In March, 2009, the UK newspaper The Daily Telegraph reported on Arkady Dvorkevich, the Russian Kremlin's chief economic adviser, commenting that Russia would like to see a return to a gold-backed currency. The Telegraph noted that "the world's fiat paper currencies have lacked any external anchor ever since (Nixon abandoned the gold standard). It is widely argued that the financial excesses and extreme debt leverage of the last quarter century would have been impossible – or less likely – under the discipline of gold".
Vast Russian infrastructure projects
Regardless of the legitimacy of this particular plan, Russia is clearly waging a very significant energy war at present. A recent agreement between Gazprom, which is now the top gas producer in the world, and Royal Dutch Shell, to build two new gas pipelines to Germany will come to define the economic relationship between Russia and the European Union in the medium-term. Effectively, Russia has become a central cog in the German economy, and critical to Germany's industrial base.
It is also obvious that such an economic agreement will have a significant global impact. There is already an existing project related to oil and gas development in Sakhalin Island, Russia, that is essentially a Gazprom and Shell collaboration. This project only reached its full capacity last year, and the strong economic position of Gazprom, coupled with the important economic agreement it has entered into, will allow for the expansion of this arrangement.
As Russia moves to establish an energy position of significant strength, the imminent construction of the Altai Pipeline will solidify Russian and Chinese energy cooperation. The project has ultimately been described as a full-blown energy alliance, and it will supply in the region of 35 billion m³ of Russian gas from Western Siberia to China.
The United States and its economic entities have been accused of deliberately driving down the oil and gold price in order to harm Russia and China. But this has resulted in a covert economic assault from Russia, the consequences of which will continue to unfold as this conflict inevitably expands both publicly, rhetorically and strategically.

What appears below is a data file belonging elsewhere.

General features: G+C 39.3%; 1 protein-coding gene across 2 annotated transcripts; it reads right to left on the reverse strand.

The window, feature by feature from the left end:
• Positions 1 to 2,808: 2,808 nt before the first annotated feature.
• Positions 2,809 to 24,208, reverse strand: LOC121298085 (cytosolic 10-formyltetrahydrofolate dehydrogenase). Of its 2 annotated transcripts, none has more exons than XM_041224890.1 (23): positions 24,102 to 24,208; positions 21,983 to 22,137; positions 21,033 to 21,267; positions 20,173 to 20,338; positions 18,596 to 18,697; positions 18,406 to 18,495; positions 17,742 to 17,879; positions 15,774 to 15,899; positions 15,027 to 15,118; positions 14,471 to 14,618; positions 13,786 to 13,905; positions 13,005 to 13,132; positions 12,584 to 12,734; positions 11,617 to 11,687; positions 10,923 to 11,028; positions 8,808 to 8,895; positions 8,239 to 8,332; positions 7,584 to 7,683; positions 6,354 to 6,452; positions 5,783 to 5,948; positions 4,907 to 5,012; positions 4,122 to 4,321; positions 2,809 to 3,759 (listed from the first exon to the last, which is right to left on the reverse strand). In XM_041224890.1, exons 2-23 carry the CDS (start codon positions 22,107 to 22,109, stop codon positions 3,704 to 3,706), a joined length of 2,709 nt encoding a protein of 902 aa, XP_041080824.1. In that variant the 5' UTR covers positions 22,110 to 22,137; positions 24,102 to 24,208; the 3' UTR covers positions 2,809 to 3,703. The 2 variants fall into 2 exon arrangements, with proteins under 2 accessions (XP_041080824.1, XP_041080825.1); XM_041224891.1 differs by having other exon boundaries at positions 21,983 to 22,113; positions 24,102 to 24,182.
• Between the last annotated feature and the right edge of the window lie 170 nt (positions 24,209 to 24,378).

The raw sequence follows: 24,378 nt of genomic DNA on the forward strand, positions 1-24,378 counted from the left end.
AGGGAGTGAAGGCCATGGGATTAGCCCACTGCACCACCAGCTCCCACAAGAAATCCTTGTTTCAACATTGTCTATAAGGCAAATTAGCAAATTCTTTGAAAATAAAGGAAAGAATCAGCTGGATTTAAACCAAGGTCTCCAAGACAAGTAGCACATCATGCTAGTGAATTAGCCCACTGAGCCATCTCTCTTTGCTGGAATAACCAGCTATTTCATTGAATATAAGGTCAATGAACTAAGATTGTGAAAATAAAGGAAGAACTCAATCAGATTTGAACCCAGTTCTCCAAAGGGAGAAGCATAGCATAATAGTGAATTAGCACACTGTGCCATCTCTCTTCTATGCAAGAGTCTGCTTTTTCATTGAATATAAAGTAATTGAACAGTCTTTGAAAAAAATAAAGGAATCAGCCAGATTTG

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IMF - Within the next few years, the U.S. economy is expected to enter its longest expansion in recorded history. The Tax Cuts and Jobs Act and the approved increase in spending are providing a significant boost to the economy. We forecast growth of close to 3 percent this year but falling from that level over the medium-term. In my discussions with Secretary Mnuchin he was clear that he regards our medium-term outlook as too pessimistic. Frankly, I hope he is right. That would be good for both the U.S. and the world economy.
IMF - The near-term outlook for the U.S. economy is one of strong growth and job creation. Unemployment is already near levels not seen since the late 1960s and growth is set to accelerate, aided by a near-term fiscal stimulus, a welcome recovery of private investment, and supportive financial conditions. These positive outturns have supported, and been reinforced by, a favorable external environment with a broad-based pick up in global activity. Next year, the U.S. economy is expected to mark the longest expansion in its recorded history. The balance of evidence suggests that the U.S. economy is beyond full employment.
U.S. FRB - Industrial production edged down 0.1 percent in May after rising 0.9 percent in April. Manufacturing production fell 0.7 percent in May, largely because truck assemblies were disrupted by a major fire at a parts supplier. Excluding motor vehicles and parts, factory output moved down 0.2 percent. The index for mining rose 1.8 percent, its fourth consecutive month of growth; the output of utilities moved up 1.1 percent. At 107.3 percent of its 2012 average, total industrial production was 3.5 percent higher in May than it was a year earlier. Capacity utilization for the industrial sector decreased 0.2 percentage point in May to 77.9 percent, a rate that is 1.9 percentage points below its long-run (1972–2017) average.
IMF - South Africa’s potential is significant, yet growth over the past five years has not benefitted from the global recovery. The economy is globally positioned, sophisticated, and diversified, and several sectors—agribusiness, mining, manufacturing, and services—have capacity for expansion. Combined with strong institutions and a young workforce, opportunities are vast. However, several constraints have held growth back. Policy uncertainty and a regulatory environment not conducive to private investment have resulted in GDP growth rates that have not kept up with those of population growth, reducing income per capita, and hurting disproportionately the poor.